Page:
SELC cautions against exploring for Atlantic oil

Despite ongoing and serious problems in federal oversight of offshore drilling, the Obama Administration is proceeding with plans to allow seismic oil and gas exploration in the Mid- and South Atlantic. The technology used for seismic surveys is extremely harmful to wildlife and coastal resources, and no matter how much oil might lie beneath the ocean floor, we cannot drill our way out of high gas prices.

The oil and gas industry uses arrays of seismic airguns, which send blasts of compressed air into the water almost as intense as explosives.  Airgun noise is loud enough to mask whale calls over thousands of miles, destroying their capacity to communicate and breed.  It can drive marine life to abandon their habitat and cease foraging over vast areas of ocean.  Seismic surveys also harm commercial fisheries, dramatically decreasing catch rates and affecting our coastal economies. 

SELC and our partners have serious concerns about the impacts of seismic exploration, and the Bureau of Ocean Energy Management has failed to thoroughly address those impacts. We are urging the agency to instead focus its efforts on development of renewable energy offshore. Scanning the ocean floor for wind turbine development is safer for our coasts and wildlife than airguns, and supports a cleaner, more sustainable source of energy.

More News

2019 trends making and braking rooftop solar in the South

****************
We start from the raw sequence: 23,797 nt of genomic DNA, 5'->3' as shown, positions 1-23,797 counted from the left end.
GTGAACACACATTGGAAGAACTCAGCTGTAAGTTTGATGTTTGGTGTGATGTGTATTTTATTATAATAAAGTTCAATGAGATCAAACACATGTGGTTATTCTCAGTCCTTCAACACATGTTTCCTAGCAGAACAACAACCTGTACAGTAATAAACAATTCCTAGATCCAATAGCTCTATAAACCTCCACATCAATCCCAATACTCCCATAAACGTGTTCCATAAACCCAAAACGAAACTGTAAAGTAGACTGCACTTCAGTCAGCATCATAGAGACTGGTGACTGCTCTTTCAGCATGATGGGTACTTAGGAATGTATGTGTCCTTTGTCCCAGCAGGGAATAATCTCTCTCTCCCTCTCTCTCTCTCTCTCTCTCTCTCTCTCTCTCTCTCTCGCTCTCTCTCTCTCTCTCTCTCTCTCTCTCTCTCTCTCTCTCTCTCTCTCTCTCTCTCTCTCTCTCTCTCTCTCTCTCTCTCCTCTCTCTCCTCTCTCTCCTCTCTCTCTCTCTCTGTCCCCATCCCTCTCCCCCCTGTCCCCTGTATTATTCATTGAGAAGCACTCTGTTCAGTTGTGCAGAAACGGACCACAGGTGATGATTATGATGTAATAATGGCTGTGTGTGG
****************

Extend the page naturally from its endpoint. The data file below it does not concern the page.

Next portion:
Solar is booming across the South as more homeowners turn to clean, affordable rooftop solar to meet their energy needs, and as state policy make...

Hikes that have our hearts at Shenandoah Mountain

Rugged trails, sparkling lakes, forest covered mountains, crystal trout streams, rocky cliffs. This is what makes Virginia’s Shenandoah Mountain...

SELC goes Above & Beyond to protect our health and environment

This has been an impressive year of results, even by the Southern Environ­mental Law Center’s historically high standards. Our solar initiative i...

Google permit to triple its freshwater use upsets S.C. neighbors

A request from internet giant Google to siphon up to 1.5 million gallons of water per day from a Berkeley County aquifer that provides drinking w...

Virginia’s already-approved program to cut carbon emissions needs budget restriction lifted

When it comes to addressing climate change caused by carbon emissions in Virginia, there’s good news and there’s bad news. The good news is that...

Cut Virginia Carbon

Virginians, we have the power to ensure clean air, protect health, and build a healthy economy in our state.  By signing the petition below, you...

More Stories